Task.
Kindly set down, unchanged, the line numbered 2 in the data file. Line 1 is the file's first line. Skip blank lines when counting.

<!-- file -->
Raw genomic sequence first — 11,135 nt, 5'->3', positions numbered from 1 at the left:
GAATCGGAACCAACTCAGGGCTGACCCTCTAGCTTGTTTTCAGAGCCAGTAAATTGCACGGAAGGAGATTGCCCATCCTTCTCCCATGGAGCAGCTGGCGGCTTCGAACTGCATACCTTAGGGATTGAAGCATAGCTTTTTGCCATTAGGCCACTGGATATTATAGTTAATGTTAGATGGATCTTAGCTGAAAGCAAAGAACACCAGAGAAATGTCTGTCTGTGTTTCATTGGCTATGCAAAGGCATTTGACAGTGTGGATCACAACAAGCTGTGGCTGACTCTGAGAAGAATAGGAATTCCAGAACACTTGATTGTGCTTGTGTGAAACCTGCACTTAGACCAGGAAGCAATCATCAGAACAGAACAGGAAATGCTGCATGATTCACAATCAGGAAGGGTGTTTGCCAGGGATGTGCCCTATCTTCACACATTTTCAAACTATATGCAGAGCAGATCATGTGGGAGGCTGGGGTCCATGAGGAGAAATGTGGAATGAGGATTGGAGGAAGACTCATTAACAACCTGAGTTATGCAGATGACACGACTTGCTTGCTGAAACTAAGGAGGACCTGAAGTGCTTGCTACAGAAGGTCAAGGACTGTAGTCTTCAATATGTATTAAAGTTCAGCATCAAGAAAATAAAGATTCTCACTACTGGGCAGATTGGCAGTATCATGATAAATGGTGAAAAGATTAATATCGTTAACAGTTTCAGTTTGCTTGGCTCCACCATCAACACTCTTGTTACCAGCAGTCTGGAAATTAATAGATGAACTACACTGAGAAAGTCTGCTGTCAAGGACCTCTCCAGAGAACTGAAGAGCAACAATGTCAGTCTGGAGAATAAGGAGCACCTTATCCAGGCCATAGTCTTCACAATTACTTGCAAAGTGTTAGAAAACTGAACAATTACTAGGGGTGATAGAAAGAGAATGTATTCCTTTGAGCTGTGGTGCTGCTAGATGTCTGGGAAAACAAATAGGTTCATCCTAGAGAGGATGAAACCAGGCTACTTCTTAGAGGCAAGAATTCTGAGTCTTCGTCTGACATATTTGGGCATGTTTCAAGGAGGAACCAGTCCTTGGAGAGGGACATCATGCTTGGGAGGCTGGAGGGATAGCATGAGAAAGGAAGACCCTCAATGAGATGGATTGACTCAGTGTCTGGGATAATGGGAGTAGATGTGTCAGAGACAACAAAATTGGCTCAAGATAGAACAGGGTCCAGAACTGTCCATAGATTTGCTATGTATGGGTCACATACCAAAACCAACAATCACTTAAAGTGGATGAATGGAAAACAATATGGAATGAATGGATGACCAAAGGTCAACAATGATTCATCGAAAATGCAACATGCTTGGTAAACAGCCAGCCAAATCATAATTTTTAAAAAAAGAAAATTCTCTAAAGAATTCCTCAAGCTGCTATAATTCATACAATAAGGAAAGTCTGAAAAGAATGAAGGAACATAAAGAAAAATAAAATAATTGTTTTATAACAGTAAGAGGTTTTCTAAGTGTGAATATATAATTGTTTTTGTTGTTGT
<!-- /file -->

GAATCGGAACCAACTCAGGGCTGACCCTCTAGCTTGTTTTCAGAGCCAGTAAATTGCACGGAAGGAGATTGCCCATCCTTCTCCCATGGAGCAGCTGGCGGCTTCGAACTGCATACCTTAGGGATTGAAGCATAGCTTTTTGCCATTAGGCCACTGGATATTATAGTTAATGTTAGATGGATCTTAGCTGAAAGCAAAGAACACCAGAGAAATGTCTGTCTGTGTTTCATTGGCTATGCAAAGGCATTTGACAGTGTGGATCACAACAAGCTGTGGCTGACTCTGAGAAGAATAGGAATTCCAGAACACTTGATTGTGCTTGTGTGAAACCTGCACTTAGACCAGGAAGCAATCATCAGAACAGAACAGGAAATGCTGCATGATTCACAATCAGGAAGGGTGTTTGCCAGGGATGTGCCCTATCTTCACACATTTTCAAACTATATGCAGAGCAGATCATGTGGGAGGCTGGGGTCCATGAGGAGAAATGTGGAATGAGGATTGGAGGAAGACTCATTAACAACCTGAGTTATGCAGATGACACGACTTGCTTGCTGAAACTAAGGAGGACCTGAAGTGCTTGCTACAGAAGGTCAAGGACTGTAGTCTTCAATATGTATTAAAGTTCAGCATCAAGAAAATAAAGATTCTCACTACTGGGCAGATTGGCAGTATCATGATAAATGGTGAAAAGATTAATATCGTTAACAGTTTCAGTTTGCTTGGCTCCACCATCAACACTCTTGTTACCAGCAGTCTGGAAATTAATAGATGAACTACACTGAGAAAGTCTGCTGTCAAGGACCTCTCCAGAGAACTGAAGAGCAACAATGTCAGTCTGGAGAATAAGGAGCACCTTATCCAGGCCATAGTCTTCACAATTACTTGCAAAGTGTTAGAAAACTGAACAATTACTAGGGGTGATAGAAAGAGAATGTATTCCTTTGAGCTGTGGTGCTGCTAGATGTCTGGGAAAACAAATAGGTTCATCCTAGAGAGGATGAAACCAGGCTACTTCTTAGAGGCAAGAATTCTGAGTCTTCGTCTGACATATTTGGGCATGTTTCAAGGAGGAACCAGTCCTTGGAGAGGGACATCATGCTTGGGAGGCTGGAGGGATAGCATGAGAAAGGAAGACCCTCAATGAGATGGATTGACTCAGTGTCTGGGATAATGGGAGTAGATGTGTCAGAGACAACAAAATTGGCTCAAGATAGAACAGGGTCCAGAACTGTCCATAGATTTGCTATGTATGGGTCACATACCAAAACCAACAATCACTTAAAGTGGATGAATGGAAAACAATATGGAATGAATGGATGACCAAAGGTCAACAATGATTCATCGAAAATGCAACATGCTTGGTAAACAGCCAGCCAAATCATAATTTTTAAAAAAAGAAAATTCTCTAAAGAATTCCTCAAGCTGCTATAATTCATACAATAAGGAAAGTCTGAAAAGAATGAAGGAACATAAAGAAAAATAAAATAATTGTTTTATAACAGTAAGAGGTTTTCTAAGTGTGAATATATAATTGTTTTTGTTGTTGT